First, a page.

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a 210 is not a plane for someone who has 0 hours. Yes, I know, you've probably heard of a guy who's uncle knew someone who flew it to get his license, but it's not. My cousin started flying his father's when he had about 80 hours, but that's a different story, he had been around airplanes since he had diapers, etc. A 210 is NOT what you want, believe me; too much power, too much speed, too heavy, etc. You'll get behind it too quick and it'll bite, and hard.

Airplanes are not like cars, you have to start very basic and move your way up. In that sense they're more like motorcycles, you have to give them infinite amounts of respect.

Get a 172 to start out, forget range and speed. Speed, usually, comes as a compromise to slow speed handling, and that's not a tradeoff you want right now. Cirrus', for example, fly fast yet their wing isn't approved for spins, that's why they have a chute. A chute sounds like a cool idea, yet do you know when the most probably time is to enter a spin? Just before landing (turning base to final) when you're 500' above ground, and the chute is useless at that altitude, you're toast.

A 182 is more reasonable, but still not what I'd get. One bad landing on a 182 and you'll bend the firewall (nose gear does not attach to the engine mount like a 172). And in cruise you'll pick up 20kt over a 172 and some useful load, but not what you want right now, for the aforementioned reasons.

Forget the trinidad, there's a guy at my field who's been trying to sell his for years to no avail. A 172 is by far the best bet; cheap to acquire and easy to sell, after all it's the most popular light airplane in the world (most units sold). Everyone and their grandmothers know how to fly and fix a 172.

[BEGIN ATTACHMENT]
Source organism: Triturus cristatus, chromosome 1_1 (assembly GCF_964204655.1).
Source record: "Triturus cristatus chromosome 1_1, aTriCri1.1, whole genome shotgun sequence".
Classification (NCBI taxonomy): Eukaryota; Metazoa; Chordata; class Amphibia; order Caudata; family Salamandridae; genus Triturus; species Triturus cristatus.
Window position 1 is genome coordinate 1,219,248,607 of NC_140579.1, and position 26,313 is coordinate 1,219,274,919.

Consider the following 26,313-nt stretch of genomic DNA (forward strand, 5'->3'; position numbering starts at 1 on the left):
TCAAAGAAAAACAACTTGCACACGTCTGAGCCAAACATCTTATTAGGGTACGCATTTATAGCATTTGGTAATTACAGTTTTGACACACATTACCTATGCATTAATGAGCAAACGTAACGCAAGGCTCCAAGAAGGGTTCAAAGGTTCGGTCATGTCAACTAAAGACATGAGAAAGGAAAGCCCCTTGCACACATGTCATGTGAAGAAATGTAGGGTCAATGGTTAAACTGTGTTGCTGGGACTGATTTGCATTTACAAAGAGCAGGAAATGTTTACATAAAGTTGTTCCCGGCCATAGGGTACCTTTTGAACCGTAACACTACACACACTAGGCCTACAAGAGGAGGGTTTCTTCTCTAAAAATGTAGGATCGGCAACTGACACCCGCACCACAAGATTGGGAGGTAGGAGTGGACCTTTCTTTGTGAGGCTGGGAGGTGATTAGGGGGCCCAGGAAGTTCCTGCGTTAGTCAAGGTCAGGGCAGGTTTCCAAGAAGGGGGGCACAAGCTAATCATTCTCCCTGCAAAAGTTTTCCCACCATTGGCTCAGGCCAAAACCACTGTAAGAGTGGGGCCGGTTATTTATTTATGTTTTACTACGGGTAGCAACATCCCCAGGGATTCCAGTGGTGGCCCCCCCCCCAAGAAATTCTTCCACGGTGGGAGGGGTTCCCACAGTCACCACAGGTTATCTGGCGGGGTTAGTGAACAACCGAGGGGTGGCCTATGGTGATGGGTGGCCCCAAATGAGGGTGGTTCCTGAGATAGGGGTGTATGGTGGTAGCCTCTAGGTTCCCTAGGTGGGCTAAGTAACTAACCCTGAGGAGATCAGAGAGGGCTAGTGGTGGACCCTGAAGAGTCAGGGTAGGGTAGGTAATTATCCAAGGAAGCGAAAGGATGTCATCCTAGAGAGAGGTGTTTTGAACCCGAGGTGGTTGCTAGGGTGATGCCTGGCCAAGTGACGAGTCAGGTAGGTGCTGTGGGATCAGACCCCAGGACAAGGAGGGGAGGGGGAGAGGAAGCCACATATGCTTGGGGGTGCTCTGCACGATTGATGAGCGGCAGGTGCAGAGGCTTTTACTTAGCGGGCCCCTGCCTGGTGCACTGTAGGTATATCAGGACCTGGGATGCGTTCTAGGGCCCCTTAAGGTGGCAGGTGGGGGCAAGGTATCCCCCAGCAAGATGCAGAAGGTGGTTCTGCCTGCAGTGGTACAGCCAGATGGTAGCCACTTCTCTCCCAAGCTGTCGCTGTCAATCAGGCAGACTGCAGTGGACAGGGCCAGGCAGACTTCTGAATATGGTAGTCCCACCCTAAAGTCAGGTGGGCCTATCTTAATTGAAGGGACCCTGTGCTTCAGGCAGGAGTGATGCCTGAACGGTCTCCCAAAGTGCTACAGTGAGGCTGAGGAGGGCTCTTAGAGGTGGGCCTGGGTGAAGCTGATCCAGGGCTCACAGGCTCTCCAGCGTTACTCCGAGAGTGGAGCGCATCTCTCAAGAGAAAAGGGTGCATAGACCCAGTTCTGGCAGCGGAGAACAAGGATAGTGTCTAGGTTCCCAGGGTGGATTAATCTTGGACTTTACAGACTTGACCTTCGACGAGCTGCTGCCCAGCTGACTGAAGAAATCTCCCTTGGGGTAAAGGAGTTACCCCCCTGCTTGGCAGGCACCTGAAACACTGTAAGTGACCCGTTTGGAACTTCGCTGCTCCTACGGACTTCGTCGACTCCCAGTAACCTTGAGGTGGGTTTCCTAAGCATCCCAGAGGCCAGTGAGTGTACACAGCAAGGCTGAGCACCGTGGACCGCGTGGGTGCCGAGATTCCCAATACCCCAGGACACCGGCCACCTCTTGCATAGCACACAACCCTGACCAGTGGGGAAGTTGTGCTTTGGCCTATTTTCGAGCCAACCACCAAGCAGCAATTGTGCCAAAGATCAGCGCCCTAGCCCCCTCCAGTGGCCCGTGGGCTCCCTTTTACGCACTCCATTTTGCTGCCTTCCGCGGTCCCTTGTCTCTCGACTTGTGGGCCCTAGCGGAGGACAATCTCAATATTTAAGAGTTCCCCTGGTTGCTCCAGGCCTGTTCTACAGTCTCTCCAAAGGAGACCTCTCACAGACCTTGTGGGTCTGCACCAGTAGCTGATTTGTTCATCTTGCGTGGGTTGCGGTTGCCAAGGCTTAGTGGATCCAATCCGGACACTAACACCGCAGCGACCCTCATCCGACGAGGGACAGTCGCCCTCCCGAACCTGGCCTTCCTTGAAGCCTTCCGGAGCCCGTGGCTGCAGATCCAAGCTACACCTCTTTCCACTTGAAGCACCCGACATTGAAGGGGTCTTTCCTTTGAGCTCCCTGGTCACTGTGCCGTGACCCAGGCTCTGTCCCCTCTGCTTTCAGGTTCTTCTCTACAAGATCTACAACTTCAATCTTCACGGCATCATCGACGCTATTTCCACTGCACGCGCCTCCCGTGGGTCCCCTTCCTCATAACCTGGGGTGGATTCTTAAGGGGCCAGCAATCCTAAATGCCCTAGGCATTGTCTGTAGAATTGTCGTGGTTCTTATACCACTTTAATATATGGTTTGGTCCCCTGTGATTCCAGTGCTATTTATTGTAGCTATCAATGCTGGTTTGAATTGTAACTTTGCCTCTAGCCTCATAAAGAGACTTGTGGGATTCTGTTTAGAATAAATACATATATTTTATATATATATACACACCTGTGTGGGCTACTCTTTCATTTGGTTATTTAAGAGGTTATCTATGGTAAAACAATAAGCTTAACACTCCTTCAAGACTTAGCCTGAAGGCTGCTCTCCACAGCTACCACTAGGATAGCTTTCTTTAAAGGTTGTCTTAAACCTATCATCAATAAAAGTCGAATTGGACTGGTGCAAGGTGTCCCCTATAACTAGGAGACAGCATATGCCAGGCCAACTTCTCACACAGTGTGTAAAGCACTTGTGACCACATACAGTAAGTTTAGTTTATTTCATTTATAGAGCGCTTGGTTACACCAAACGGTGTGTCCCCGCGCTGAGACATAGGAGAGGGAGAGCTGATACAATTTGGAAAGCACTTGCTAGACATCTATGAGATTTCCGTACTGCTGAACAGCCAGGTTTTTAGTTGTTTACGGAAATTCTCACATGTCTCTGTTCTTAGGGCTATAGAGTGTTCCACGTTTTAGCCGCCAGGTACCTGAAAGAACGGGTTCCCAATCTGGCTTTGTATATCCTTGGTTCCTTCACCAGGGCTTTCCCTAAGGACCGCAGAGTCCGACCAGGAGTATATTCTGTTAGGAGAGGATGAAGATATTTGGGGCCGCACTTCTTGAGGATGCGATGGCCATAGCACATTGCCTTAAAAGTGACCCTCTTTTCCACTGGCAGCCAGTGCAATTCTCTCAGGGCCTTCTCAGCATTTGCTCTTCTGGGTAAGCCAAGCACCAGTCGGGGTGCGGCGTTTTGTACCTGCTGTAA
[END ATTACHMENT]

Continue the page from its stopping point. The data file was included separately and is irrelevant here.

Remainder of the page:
Then, once you gain hours, and experience, you can think about moving up to an A36, etc.
 

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A 177 will barely carry two pilots and fuel. Same for a 172. Both are very slow. A 182 will carry the load but it's still slow. If you intend to fly it yourself, get a Bonanza A36. With air conditioning. Six seats, 165 kts., easy to fly. Buy it now and do all of your training, through instruments, in it. You should be able to pick up an early '80s with a mid-time engine and at least one Garmin 430 for less than $150k.

I've had four and I've sold every one for more than I paid.
 

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the bonanza A36 looks like it may fit the bill.
It's an excellent plane. My Brother has a 35 and does a lot of flying in it. He's had it for about 15 years, and I think would be hard pressed to get rid of it because he loves it so much.

Not a machine you want to learn in, but a very good plane to settle down in for a bit. IIRC, you'll need a high-perf. certificate for it, but that's easy with a few hours experience.
 

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the A36 is beautiful, but man, it's NOT a plane to learn in. Lots of people have done it, that doesn't mean it should be done. There was an Arab prince who learnt to fly in a 747. That still doesn't make it right, does it? Follow the normal progression, start in a 152/172 then move up. There's a reason why so many pilots have learnt in them.
 

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Single engine turbine especially in the mountains. The pressurization and the single turbine would make for a safe, fast, comfortable, economical transport. And by the way the best airplane to learn to fly in is something with a tailwheel. That is how I learned and it is like batting with a donut or learning to drive stick first. Once you move on to something with standard tri gear it is cake.
 

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What airport in the Seattle area ??

As far as Bonanzas go, I'd stick to the straight tail ones. I really liked the v-tail ones until I flew one. It was fast for the amount of power it had, but it felt like it was crawling along on its elbows once we got into a bit of rough air. I have no idea how the guy in the back seat held his lunch because it was dutch rolls for quite a while.